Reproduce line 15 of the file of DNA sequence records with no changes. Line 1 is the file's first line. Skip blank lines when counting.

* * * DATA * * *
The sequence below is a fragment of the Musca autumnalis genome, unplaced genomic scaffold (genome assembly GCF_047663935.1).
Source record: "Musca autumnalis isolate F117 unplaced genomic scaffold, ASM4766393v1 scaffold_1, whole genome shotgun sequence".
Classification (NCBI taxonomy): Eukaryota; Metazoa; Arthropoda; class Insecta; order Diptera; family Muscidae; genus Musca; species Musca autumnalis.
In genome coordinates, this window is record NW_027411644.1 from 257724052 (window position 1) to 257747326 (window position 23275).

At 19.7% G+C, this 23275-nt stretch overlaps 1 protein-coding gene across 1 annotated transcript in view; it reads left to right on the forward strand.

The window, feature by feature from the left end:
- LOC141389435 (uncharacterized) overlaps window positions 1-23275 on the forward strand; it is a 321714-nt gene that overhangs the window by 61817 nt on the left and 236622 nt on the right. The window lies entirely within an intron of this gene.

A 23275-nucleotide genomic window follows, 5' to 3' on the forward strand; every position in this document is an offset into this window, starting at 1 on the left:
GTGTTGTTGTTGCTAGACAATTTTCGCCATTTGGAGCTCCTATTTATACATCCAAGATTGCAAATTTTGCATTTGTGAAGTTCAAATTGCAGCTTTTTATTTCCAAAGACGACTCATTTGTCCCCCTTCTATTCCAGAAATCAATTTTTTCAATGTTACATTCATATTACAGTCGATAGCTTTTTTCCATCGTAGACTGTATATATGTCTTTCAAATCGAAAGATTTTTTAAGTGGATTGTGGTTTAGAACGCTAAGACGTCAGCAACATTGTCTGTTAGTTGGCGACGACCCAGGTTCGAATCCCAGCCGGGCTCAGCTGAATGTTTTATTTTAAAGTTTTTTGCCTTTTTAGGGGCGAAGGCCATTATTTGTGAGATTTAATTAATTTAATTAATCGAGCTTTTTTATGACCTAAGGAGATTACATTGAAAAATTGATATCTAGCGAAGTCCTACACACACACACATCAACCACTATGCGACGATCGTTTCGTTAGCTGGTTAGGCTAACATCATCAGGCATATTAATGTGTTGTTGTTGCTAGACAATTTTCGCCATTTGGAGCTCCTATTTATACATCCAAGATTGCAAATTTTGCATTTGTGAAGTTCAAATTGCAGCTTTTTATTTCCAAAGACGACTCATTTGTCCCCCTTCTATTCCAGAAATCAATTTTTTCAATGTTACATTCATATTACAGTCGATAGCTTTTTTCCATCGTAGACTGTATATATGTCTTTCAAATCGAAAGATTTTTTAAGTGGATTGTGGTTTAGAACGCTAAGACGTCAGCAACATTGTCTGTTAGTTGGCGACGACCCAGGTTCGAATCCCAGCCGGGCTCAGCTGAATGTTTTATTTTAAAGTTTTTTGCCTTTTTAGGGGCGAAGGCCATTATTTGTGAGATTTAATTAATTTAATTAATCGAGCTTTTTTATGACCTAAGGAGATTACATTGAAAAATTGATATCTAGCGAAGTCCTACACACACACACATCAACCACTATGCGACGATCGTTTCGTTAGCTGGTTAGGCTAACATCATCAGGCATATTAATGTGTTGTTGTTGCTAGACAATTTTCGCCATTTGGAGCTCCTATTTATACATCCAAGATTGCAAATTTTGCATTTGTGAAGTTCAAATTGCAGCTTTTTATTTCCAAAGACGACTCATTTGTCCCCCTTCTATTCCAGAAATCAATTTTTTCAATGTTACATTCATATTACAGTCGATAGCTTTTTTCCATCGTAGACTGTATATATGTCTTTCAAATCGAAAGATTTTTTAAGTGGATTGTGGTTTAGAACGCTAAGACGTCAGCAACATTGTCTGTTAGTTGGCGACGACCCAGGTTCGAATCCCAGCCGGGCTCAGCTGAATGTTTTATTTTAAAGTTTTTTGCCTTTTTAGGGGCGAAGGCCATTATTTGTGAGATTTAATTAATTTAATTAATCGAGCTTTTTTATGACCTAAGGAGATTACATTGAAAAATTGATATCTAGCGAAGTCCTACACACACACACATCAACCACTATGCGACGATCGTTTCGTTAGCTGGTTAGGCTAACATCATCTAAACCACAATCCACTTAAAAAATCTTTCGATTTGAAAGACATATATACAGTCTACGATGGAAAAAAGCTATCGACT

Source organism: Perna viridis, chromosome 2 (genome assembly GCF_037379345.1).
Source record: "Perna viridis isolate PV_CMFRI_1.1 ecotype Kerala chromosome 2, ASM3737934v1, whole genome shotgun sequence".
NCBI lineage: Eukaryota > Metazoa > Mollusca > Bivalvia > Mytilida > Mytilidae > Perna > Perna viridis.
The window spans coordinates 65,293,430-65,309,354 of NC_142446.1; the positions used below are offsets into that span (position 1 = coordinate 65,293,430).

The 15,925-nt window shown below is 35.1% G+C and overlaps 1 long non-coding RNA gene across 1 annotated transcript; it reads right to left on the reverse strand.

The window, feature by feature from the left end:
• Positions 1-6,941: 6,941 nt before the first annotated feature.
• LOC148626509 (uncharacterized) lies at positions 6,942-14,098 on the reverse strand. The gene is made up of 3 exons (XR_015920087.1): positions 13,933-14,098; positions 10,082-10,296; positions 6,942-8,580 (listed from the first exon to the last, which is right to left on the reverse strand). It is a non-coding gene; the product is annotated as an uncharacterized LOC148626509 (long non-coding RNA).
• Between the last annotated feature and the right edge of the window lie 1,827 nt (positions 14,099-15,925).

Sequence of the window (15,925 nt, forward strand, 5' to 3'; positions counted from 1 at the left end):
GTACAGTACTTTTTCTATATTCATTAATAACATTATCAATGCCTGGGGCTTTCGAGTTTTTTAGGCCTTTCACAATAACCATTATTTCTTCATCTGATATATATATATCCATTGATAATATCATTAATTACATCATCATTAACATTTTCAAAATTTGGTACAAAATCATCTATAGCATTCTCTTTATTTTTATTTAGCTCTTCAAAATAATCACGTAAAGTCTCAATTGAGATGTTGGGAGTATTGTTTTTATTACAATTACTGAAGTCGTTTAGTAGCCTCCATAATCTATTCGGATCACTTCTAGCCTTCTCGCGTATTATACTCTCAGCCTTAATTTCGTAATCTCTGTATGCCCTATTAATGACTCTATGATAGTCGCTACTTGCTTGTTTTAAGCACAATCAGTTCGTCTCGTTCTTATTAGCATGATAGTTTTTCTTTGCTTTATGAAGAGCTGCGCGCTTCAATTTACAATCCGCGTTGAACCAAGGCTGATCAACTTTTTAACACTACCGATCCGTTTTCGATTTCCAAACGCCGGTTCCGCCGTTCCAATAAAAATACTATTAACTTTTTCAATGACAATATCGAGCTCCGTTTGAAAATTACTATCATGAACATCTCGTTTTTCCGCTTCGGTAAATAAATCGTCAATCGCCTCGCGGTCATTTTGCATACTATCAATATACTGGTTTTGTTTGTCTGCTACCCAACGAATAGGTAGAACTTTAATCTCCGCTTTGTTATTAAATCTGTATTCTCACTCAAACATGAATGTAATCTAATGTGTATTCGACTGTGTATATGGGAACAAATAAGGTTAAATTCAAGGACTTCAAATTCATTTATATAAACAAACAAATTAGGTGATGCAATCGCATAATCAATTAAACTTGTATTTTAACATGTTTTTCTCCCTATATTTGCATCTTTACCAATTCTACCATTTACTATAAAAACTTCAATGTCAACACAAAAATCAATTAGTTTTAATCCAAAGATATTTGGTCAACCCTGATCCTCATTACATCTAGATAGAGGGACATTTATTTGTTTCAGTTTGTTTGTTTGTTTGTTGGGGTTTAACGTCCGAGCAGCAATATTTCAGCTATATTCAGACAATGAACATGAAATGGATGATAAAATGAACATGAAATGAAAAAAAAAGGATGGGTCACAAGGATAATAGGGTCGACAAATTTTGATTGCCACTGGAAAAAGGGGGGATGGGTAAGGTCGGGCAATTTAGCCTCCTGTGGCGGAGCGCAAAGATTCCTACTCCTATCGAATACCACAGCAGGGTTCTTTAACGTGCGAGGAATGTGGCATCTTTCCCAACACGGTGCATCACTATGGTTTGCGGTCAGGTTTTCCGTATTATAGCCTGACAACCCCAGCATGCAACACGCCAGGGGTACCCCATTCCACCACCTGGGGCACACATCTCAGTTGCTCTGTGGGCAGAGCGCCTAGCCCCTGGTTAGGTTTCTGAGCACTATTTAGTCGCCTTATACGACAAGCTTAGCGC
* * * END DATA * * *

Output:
The window, feature by feature from the left end: